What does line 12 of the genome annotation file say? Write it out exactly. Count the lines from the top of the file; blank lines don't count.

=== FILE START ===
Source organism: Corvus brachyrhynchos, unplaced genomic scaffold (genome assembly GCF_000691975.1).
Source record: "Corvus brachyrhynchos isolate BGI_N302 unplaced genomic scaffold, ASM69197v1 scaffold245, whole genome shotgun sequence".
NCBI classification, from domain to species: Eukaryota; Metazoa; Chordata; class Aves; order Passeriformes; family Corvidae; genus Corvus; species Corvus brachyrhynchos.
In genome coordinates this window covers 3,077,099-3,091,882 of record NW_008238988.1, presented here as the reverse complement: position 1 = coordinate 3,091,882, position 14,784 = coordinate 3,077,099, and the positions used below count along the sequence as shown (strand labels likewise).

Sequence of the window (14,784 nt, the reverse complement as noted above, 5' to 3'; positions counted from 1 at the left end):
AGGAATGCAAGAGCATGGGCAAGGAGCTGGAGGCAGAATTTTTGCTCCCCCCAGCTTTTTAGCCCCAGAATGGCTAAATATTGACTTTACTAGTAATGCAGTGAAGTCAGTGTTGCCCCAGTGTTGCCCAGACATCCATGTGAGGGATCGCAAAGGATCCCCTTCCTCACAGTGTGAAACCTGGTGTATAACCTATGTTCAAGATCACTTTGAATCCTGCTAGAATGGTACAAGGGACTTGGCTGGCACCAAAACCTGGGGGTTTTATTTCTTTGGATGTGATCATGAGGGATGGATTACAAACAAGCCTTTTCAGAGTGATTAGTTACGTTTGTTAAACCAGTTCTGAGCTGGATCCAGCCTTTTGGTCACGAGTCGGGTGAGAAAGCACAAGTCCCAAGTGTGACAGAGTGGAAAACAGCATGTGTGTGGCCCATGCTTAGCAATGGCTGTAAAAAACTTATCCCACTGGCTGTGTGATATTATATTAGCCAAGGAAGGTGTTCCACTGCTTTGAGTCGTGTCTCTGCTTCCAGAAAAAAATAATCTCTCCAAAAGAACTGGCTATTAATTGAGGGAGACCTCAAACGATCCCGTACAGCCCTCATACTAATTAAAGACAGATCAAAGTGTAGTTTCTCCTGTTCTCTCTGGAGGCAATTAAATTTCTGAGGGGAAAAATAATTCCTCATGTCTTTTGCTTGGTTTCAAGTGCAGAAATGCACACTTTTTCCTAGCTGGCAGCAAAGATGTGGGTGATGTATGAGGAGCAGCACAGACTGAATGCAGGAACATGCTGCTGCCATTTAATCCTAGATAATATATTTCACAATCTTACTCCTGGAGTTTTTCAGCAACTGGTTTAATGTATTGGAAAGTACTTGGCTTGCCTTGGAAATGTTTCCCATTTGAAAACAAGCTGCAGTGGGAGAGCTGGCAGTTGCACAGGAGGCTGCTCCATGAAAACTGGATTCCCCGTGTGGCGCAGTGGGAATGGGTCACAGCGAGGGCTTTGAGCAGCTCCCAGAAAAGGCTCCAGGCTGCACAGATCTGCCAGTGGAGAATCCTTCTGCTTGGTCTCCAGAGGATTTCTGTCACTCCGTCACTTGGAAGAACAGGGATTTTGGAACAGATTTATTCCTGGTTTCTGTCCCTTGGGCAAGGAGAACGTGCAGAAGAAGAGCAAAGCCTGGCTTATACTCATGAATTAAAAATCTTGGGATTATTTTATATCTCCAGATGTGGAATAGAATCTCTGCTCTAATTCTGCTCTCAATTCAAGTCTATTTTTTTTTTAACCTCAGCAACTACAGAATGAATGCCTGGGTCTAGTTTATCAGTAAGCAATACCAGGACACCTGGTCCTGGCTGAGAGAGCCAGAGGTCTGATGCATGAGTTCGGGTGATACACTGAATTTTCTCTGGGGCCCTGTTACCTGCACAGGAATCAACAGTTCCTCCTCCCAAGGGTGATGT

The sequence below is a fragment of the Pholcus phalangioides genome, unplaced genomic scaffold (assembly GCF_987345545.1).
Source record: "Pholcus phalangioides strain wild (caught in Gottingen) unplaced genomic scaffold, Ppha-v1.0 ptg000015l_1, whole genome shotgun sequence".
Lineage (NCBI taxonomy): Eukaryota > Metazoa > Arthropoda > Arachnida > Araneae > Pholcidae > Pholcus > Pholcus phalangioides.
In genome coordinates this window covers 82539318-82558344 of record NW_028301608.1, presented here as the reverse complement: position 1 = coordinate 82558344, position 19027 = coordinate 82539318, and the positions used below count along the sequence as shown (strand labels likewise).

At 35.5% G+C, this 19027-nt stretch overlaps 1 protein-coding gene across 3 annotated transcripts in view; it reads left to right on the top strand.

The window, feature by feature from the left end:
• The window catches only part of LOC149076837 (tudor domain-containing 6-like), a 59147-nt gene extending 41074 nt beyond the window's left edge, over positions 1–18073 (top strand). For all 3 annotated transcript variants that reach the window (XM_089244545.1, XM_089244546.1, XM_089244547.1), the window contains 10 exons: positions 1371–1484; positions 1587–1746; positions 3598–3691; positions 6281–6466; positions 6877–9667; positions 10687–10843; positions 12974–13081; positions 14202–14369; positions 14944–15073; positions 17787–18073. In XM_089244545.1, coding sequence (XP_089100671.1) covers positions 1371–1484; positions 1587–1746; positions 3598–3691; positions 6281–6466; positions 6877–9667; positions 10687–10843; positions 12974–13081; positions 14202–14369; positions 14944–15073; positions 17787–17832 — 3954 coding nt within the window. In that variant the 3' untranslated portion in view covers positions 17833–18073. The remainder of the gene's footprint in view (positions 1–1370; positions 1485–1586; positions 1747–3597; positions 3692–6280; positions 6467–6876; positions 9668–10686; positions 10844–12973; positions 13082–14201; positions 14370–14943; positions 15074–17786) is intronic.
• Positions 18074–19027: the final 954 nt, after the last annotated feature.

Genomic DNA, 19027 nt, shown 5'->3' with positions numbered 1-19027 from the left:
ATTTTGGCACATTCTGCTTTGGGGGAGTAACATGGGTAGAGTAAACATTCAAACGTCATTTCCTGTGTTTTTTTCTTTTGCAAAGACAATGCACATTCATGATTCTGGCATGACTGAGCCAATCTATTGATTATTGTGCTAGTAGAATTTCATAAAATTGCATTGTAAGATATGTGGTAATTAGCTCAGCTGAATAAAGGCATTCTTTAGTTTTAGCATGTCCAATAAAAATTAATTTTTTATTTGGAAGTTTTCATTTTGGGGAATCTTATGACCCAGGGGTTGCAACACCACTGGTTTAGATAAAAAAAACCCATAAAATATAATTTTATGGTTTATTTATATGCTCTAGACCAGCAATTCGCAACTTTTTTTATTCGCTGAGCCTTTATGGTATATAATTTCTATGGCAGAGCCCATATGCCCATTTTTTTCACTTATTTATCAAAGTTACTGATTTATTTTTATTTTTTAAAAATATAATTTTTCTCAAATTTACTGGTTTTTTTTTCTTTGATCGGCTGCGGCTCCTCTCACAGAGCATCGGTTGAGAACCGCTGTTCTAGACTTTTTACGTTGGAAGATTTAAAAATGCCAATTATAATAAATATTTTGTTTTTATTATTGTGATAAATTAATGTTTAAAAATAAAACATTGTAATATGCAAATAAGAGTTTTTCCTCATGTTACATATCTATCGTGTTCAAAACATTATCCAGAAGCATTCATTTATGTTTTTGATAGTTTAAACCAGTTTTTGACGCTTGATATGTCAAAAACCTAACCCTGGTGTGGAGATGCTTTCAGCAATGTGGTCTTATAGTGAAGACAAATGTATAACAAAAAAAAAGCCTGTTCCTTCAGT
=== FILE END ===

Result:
The window, feature by feature from the left end: